The Diffusion and Influence of Contemporary Worship
In the past half century, perhaps no other Christian ministry innovation has been more influential and polarizing than contemporary worship. It has been maligned, celebrated, blamed for church splits (especially during the “worship wars” of the 1990s), credited for congregational growth, accused of fostering shallow, religious consumerism, praised for catalyzing spiritual revitalization among individuals and movements, and so forth. Another example of its contemporary significance is how worship commonly delineates one Christian community from another. Arguing that the choice of worship style has become as defining marker of evangelical communities and functions as a veritable ichthus, Greg Scheer posits:
…denominational loyalty has all but eroded, replaced by music style. It used to be that a family would move to a new town and look for the nearest Baptist or Episcopal church, but now they look for the nearest ‘contemporary,’ ‘blended’ or ‘emerging’ church. And how do they know that the Methodist church down the road is an Evangelical boomer community? Because it advertises a ‘contemporary’ service (95).
In part one of this short series exploring research related to the diffusion and influence of the contemporary worship, I will point to some recent findings as it relates to current congregational practices and correlations to congregational growth.
But before we get to the research findings, we begin with the arduous task of defining what we mean by “contemporary worship” (let alone the confusion about what worship means!). In their forthcoming book, Lovin’ on Jesus, Lester Ruth and Swee Hong Lim provide a helpful and concise history of contemporary worship (to which they mean more than just music). While contemporary worship has changed significantly since its early development, which can be traced back to at least to the Jesus Movement in the 1960s, Ruth and Lim identify nine defining qualities that characterize and lend continuity to this liturgical phenomenon:
- using contemporary, nonarchaic English
- dedication to relevance regarding contemporary concerns and issues in the lives of worshippers
- commitment to adapt worship to match contemporary people, sometimes to the level of strategic targeting
- using musical styles from current types of popular music
- extended times of uninterrupted congregational singing
- centrality of the musicians in the liturgical space and in the leadership of the service
- greater levels of physical expressiveness
- predilection for informality
- reliance upon electronic technology
If these nine characteristics embody what we mean by contemporary worship, using Everett Rogers’s seminal conceptual framework for understanding how innovations are diffused, we might say that historically, the Jesus People were the innovators, “New Paradigm Churches” like Calvary chapel were the early adopters, and megachurches like Willow Creek and their teaching networks catalyzed mass adoptions among early and late majority adopters.
For over 15 years, national congregational studies like the National Congregations Study (NCS) and Faith Communities Today (FACT), have used characteristics like informality, use of electronic technology and instruments common to contemporary popular music, to track the mass adoption of contemporary worship within a growing number of American congregations, and not just Christian congregations (FACT studies are trans-faith and weighted to be representative of all participating faith groups).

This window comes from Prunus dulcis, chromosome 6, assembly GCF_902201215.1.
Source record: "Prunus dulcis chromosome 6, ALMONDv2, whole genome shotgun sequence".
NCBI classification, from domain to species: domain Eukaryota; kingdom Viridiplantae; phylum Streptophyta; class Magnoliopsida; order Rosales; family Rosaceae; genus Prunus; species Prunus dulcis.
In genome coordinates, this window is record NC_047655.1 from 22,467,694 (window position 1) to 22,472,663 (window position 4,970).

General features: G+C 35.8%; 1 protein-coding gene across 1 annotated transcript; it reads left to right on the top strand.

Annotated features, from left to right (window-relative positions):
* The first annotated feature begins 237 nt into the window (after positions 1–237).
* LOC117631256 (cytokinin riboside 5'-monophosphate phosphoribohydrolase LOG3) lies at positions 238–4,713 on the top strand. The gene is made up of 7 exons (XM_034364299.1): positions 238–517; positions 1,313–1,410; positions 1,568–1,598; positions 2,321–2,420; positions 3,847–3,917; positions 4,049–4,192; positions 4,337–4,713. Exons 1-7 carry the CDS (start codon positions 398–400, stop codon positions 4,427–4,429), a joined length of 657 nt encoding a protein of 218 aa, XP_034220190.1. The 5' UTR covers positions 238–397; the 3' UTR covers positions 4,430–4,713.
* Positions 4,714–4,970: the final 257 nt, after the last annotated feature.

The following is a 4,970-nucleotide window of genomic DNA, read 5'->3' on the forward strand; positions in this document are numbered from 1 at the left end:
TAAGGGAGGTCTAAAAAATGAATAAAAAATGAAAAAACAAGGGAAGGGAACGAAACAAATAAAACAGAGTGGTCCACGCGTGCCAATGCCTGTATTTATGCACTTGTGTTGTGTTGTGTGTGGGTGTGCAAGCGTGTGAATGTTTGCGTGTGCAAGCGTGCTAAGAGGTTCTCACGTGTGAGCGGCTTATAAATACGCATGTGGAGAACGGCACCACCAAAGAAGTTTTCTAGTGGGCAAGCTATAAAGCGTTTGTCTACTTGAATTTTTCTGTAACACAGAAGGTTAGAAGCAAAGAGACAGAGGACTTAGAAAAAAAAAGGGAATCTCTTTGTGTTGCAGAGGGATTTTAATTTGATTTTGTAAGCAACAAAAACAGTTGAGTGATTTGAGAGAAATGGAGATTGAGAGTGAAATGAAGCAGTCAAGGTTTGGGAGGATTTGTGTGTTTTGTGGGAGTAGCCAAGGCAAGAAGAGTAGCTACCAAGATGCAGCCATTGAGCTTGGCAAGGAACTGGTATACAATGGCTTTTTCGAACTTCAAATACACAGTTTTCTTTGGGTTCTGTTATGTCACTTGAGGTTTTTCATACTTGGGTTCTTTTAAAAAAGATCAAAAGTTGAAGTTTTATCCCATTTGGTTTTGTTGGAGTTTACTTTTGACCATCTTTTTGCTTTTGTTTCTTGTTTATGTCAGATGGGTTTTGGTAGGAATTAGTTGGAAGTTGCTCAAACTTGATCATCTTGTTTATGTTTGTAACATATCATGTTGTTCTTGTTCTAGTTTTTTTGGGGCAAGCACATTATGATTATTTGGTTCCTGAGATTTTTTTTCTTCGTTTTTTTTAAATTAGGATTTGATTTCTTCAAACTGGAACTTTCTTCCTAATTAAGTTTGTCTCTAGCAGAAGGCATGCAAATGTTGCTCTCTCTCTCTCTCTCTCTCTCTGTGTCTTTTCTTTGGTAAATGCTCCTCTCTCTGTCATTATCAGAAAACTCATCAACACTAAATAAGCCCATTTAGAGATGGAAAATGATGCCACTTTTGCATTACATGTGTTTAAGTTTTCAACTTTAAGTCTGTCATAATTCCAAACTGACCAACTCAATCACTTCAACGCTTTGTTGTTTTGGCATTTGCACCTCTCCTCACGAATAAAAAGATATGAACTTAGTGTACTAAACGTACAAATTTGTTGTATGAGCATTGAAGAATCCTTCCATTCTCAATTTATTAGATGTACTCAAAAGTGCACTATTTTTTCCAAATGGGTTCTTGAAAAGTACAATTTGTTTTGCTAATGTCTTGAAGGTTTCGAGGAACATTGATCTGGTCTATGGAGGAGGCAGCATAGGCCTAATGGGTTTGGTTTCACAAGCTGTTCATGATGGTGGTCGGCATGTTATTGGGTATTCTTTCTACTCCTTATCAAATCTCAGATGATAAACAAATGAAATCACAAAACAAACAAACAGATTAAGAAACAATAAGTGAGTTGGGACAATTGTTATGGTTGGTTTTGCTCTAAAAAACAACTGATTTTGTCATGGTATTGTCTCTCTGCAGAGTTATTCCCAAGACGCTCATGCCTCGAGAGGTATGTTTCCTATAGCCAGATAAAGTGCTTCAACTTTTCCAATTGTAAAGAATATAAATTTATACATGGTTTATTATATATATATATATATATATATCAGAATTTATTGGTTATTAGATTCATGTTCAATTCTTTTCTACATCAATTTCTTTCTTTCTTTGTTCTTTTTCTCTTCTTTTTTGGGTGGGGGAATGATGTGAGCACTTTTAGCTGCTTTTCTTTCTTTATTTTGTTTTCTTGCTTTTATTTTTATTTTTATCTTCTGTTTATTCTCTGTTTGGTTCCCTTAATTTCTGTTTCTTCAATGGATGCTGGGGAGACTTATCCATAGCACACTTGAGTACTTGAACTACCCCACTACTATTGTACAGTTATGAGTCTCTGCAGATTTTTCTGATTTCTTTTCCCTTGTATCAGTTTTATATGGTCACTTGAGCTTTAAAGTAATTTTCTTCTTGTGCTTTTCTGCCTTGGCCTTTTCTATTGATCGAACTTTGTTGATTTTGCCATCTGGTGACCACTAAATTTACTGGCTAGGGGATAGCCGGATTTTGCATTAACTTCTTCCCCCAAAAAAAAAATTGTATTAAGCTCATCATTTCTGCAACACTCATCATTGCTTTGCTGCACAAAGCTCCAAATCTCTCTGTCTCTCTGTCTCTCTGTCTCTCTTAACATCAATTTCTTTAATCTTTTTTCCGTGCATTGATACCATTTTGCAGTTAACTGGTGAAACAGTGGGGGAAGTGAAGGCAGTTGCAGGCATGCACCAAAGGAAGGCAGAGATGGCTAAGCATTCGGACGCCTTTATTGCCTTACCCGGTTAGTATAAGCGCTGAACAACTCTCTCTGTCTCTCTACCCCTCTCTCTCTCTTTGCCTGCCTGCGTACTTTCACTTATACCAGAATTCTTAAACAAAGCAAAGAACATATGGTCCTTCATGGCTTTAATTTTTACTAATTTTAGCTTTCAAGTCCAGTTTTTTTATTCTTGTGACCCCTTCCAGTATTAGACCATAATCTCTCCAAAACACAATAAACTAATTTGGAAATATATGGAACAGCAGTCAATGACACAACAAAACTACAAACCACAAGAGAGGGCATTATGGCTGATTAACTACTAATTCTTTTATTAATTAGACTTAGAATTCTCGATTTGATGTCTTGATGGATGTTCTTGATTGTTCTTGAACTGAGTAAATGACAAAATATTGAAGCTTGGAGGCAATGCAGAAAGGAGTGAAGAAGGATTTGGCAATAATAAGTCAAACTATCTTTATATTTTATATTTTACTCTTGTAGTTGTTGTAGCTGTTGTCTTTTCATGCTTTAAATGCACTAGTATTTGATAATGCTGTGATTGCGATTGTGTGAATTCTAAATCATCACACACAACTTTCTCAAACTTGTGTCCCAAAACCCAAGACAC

For example, the bar graph on the right, which is from the NCS III (fourth wave is in the works), summarizes the changes in worship practices among congregations from 1998 to 2012. Listed as one of their “most important observations,” Mark Chaves and his team concluded that “worship services have become more informal and expressive.”
Besides the rapid increase in the adoption of contemporary worship forms over the past 15 years, which will probably not come as a surprise to anyone reading this, more interesting are the conclusions offered in numerous iterations of the FACT studies that the adoption of contemporary worship is correlated to congregational growth and vitality. Here are some excerpts from several studies.
“…one sees that while both innovative and contemporary worship are catalysts of spiritual vitality, the relationship is stronger for innovative worship than contemporary worship. In contrast, while both innovative and contemporary worship are catalysts for attendance growth, the relationship here is stronger for contemporary worship than innovative worship. Part of the reason for this difference is that age of membership is more strongly related to growth than vitality, and vitality is less influenced by age of membership than is growth (e.g., older congregations are more likely to have innovative worship than contemporary worship).”
“Congregations that have adopted innovative worship and contemporary worship styles are significantly more likely to have grown in the last five years. However, this relationship is strongest among Oldline and Conservative Protestant congregations and is not significant among Roman Catholic, Non-denominational and historically Black Protestant families. Contemporary worship seems particularly important in attracting young adults.”
“…generational changes in music tended to make much “traditional church music” unappealing to young adults. In response many congregations over the last quarter century found that changing to more contemporary forms of worship was a stimulus to growth. The boost to growth from innovative worship is evident in Figure 9.”
Next time, I will share some thoughts on what might be behind these statistics on growth and offer possible implications for adopting ministry innovations beyond just worship styles. In the meantime, I encourage you to reflect on what these findings might mean for your faith community.